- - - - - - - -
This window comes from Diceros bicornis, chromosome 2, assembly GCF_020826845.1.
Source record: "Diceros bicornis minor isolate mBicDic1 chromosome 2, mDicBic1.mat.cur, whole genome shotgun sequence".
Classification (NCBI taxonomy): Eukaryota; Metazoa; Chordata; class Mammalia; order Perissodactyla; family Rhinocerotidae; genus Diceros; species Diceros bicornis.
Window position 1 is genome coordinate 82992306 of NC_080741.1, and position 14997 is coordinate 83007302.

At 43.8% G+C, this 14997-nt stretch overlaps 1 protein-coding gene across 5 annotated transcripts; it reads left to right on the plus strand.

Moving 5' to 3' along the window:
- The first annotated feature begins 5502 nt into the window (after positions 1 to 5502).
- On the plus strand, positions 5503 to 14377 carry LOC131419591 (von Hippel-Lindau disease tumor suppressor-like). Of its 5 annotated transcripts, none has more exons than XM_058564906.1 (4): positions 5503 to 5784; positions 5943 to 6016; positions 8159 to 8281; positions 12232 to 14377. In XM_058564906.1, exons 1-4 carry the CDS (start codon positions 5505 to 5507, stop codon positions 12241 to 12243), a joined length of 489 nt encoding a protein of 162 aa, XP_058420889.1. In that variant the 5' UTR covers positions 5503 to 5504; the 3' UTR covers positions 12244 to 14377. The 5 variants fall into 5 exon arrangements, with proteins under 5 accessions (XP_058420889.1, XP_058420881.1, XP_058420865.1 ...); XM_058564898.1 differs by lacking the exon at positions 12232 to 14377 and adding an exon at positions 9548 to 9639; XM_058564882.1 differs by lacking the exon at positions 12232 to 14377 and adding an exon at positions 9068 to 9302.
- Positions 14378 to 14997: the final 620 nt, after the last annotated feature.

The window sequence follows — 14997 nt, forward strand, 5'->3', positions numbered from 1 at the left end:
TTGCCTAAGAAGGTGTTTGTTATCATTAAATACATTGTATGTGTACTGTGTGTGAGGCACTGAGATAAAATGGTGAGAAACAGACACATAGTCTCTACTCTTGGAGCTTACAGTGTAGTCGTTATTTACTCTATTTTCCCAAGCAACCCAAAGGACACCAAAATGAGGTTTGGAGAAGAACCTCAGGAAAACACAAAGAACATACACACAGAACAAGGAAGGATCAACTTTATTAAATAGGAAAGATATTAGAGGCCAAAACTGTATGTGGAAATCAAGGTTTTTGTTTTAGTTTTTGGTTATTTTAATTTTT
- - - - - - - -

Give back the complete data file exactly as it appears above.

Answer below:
This window comes from Diceros bicornis, chromosome 2, assembly GCF_020826845.1.
Source record: "Diceros bicornis minor isolate mBicDic1 chromosome 2, mDicBic1.mat.cur, whole genome shotgun sequence".
Classification (NCBI taxonomy): Eukaryota; Metazoa; Chordata; class Mammalia; order Perissodactyla; family Rhinocerotidae; genus Diceros; species Diceros bicornis.
Window position 1 is genome coordinate 82992306 of NC_080741.1, and position 14997 is coordinate 83007302.

At 43.8% G+C, this 14997-nt stretch overlaps 1 protein-coding gene across 5 annotated transcripts; it reads left to right on the plus strand.

Moving 5' to 3' along the window:
- The first annotated feature begins 5502 nt into the window (after positions 1 to 5502).
- On the plus strand, positions 5503 to 14377 carry LOC131419591 (von Hippel-Lindau disease tumor suppressor-like). Of its 5 annotated transcripts, none has more exons than XM_058564906.1 (4): positions 5503 to 5784; positions 5943 to 6016; positions 8159 to 8281; positions 12232 to 14377. In XM_058564906.1, exons 1-4 carry the CDS (start codon positions 5505 to 5507, stop codon positions 12241 to 12243), a joined length of 489 nt encoding a protein of 162 aa, XP_058420889.1. In that variant the 5' UTR covers positions 5503 to 5504; the 3' UTR covers positions 12244 to 14377. The 5 variants fall into 5 exon arrangements, with proteins under 5 accessions (XP_058420889.1, XP_058420881.1, XP_058420865.1 ...); XM_058564898.1 differs by lacking the exon at positions 12232 to 14377 and adding an exon at positions 9548 to 9639; XM_058564882.1 differs by lacking the exon at positions 12232 to 14377 and adding an exon at positions 9068 to 9302.
- Positions 14378 to 14997: the final 620 nt, after the last annotated feature.

The window sequence follows — 14997 nt, forward strand, 5'->3', positions numbered from 1 at the left end:
TTGCCTAAGAAGGTGTTTGTTATCATTAAATACATTGTATGTGTACTGTGTGTGAGGCACTGAGATAAAATGGTGAGAAACAGACACATAGTCTCTACTCTTGGAGCTTACAGTGTAGTCGTTATTTACTCTATTTTCCCAAGCAACCCAAAGGACACCAAAATGAGGTTTGGAGAAGAACCTCAGGAAAACACAAAGAACATACACACAGAACAAGGAAGGATCAACTTTATTAAATAGGAAAGATATTAGAGGCCAAAACTGTATGTGGAAATCAAGGTTTTTGTTTTAGTTTTTGGTTATTTTAATTTTT